The Leadership Conference is working diligently to see that Tom Perez is confirmed as U.S. Secretary of Labor. Perez is an eminently qualified public servant and consensus builder who has dedicated his career to ensuring that all individuals are treated fairly and have the opportunity to succeed. He has served with integrity and distinction at the local, state and national level, compiling an outstanding record of achievement.
Shelby County v. Holder
On February 27, 2013, the Supreme Court heard oral arguments in a case from Shelby County, Alabama, in which opponents of the Voting Rights Act are trying to strike down a key section of the law—Section 5. Section 5 is the heart of the act, and a critical and proven tool to protect the right to vote for many Americans.
Civil Rights Community Shows Support for the Voting Rights Act
Real Voters Tell Their Stories: “The Voting Rights Act Protected My Vote”
The Voting Rights Act continues to play a critical role in preventing and addressing real threats to minorities’ right to vote in our country.
Sadly, voter discrimination based on race is not a thing of the past—it’s a reality of our present. In the 2012 election, efforts to disenfranchise millions of minority voters were only stopped because they were in areas protected by the Voting Rights Act.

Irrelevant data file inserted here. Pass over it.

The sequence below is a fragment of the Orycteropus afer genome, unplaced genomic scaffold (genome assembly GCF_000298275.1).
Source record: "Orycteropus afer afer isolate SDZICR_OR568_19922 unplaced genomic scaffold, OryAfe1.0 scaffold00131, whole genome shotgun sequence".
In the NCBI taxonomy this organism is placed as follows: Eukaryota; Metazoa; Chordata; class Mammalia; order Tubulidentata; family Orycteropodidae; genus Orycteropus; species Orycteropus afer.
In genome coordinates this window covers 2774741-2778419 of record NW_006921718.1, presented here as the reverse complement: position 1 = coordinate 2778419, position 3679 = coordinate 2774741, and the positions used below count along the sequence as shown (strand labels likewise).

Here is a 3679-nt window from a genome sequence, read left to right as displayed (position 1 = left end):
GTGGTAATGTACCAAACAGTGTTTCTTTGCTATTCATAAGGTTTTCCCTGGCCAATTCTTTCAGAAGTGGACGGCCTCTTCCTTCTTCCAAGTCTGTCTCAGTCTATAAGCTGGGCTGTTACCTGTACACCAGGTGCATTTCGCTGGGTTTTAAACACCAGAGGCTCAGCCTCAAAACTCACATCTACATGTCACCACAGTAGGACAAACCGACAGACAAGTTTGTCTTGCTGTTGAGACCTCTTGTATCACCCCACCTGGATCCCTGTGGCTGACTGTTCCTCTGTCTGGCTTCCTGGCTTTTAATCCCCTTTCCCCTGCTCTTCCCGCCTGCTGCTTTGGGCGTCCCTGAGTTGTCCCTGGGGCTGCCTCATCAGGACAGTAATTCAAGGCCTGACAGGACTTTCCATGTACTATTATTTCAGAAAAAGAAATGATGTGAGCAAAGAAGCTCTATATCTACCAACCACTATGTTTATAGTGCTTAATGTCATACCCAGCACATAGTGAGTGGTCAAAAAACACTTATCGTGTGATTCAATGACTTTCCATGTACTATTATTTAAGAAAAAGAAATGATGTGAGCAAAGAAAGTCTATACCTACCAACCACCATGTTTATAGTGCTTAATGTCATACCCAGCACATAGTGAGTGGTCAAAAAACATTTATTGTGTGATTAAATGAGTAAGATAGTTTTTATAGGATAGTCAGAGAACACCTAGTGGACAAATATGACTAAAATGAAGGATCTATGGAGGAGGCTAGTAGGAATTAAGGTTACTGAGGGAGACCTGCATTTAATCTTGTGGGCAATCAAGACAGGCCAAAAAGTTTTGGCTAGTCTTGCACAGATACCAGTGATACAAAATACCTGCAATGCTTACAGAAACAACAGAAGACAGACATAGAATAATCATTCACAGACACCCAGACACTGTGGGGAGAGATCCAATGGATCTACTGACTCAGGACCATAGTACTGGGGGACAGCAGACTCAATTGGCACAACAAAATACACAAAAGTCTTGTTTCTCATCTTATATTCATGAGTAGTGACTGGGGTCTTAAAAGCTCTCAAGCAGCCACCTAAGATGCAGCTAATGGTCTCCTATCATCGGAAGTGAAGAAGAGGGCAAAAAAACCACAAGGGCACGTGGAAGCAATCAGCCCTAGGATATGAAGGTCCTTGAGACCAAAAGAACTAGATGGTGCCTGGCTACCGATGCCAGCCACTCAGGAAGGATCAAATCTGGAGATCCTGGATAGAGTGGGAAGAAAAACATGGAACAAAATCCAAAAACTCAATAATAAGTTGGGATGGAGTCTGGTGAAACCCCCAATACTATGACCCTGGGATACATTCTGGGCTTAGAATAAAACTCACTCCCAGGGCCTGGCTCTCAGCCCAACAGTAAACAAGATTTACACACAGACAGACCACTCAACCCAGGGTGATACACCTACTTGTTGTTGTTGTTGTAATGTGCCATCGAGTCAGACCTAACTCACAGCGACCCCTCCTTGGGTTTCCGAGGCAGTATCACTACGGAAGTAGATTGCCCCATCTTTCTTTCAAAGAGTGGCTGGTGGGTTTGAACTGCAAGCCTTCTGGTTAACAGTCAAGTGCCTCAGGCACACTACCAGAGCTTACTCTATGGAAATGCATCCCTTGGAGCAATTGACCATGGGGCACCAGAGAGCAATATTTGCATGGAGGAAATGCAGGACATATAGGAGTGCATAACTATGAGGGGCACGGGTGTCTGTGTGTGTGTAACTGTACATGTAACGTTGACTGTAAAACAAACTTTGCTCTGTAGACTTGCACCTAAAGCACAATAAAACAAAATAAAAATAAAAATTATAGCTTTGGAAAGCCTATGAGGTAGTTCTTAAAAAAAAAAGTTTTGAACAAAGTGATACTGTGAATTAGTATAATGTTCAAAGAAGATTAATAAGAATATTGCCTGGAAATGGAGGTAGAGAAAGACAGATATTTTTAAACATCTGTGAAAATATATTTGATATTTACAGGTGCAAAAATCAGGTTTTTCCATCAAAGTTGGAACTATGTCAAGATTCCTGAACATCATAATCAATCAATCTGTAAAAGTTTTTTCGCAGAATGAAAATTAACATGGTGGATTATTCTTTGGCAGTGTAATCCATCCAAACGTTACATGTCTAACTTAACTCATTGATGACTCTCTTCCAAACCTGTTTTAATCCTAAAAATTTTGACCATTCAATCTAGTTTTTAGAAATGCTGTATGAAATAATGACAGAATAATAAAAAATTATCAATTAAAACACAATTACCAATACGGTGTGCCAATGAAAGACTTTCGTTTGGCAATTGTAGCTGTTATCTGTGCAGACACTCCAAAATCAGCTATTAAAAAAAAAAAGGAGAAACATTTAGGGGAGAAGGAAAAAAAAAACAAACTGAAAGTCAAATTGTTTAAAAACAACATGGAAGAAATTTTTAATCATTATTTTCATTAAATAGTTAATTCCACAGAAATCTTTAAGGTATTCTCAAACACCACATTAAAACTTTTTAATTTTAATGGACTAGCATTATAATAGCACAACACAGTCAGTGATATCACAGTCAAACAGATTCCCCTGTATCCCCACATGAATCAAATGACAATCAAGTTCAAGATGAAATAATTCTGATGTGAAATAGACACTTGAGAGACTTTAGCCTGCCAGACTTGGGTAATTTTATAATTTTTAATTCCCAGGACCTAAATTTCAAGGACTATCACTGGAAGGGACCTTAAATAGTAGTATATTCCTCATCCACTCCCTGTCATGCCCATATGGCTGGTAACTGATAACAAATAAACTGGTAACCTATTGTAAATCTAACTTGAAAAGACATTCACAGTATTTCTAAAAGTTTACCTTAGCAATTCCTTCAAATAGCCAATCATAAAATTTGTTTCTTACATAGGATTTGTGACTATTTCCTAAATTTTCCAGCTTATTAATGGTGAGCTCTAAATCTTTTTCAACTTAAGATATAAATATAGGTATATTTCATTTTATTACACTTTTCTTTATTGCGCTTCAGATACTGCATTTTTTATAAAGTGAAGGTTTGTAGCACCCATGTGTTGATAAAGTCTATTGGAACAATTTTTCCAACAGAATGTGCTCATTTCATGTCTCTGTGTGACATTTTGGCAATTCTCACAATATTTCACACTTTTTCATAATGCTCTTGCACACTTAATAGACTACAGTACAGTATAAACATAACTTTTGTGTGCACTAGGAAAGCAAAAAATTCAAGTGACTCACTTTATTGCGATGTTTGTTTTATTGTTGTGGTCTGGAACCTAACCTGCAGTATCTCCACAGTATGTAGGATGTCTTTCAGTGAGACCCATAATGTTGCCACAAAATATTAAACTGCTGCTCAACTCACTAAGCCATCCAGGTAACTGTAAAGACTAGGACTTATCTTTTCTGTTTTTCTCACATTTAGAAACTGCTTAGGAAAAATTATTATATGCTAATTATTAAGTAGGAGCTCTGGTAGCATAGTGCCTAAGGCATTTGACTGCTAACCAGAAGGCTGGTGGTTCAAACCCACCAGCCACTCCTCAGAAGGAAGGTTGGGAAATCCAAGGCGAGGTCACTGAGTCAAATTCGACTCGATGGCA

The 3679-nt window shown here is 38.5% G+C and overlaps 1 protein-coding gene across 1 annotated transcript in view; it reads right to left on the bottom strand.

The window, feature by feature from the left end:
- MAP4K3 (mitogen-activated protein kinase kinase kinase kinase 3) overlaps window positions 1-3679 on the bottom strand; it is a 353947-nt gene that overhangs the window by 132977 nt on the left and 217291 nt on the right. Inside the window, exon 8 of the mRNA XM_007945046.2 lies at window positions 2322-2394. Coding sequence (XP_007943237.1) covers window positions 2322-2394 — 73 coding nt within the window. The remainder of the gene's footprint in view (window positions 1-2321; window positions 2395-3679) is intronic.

New videos tell the stories of the people whose right to vote is under threat.
See how Section 5 of the Voting Rights Act of 1965 protected voters in Shelby county, Alabama.
See how Texas passed a discriminatory law that would have denied Victoria Rose Rodriguez, a college student in San Antonio, the right to vote:
Hear an 82-year old woman tell the story about how the legislators in South Carolina tried to deny her the right to vote because she has never had a birth certificate:
These videos show just two attempts to deprive Americans of the right to vote that were stopped because Section 5 of the Voting Rights Act was able to step in and protect voters. And these examples do not stand alone. In just the last few years, a number of towns, cities, and states have tried to change election procedures in a way that takes away the rights of some Americans to vote—because of their race.
These practices range from the ID laws in these videos, to packing African-American voters into fewer districts to give them less of a voice, to moving around election dates.
Many such attempts have also been blocked by Section 5.
Because of Section 5 of the Voting Rights Act, Victoria Rodriguez, Hanna White, and millions of other minority voters in South Carolina, Texas and other areas with a continued legacy of discrimination had their right to vote protected in the 2012 election.
Section 5 is a proven tool to ensure voters are not deprived of this fundamental right – it is flexible, ever evolving, and often helps prevent discrimination from ever taking root.
Although our country has made immense progress over past decades – thanks in large part to the Voting Rights Act – the law has a strong track record and continues to be needed to protect voters from genuine and documented attempts at disenfranchisement. The Voting Rights Act is necessary to ensure that our aspirations for a stronger democracy are a reality for all citizens.
If you care about protecting real people’s right to vote, share these videos today and stand up for the Voting Rights Act.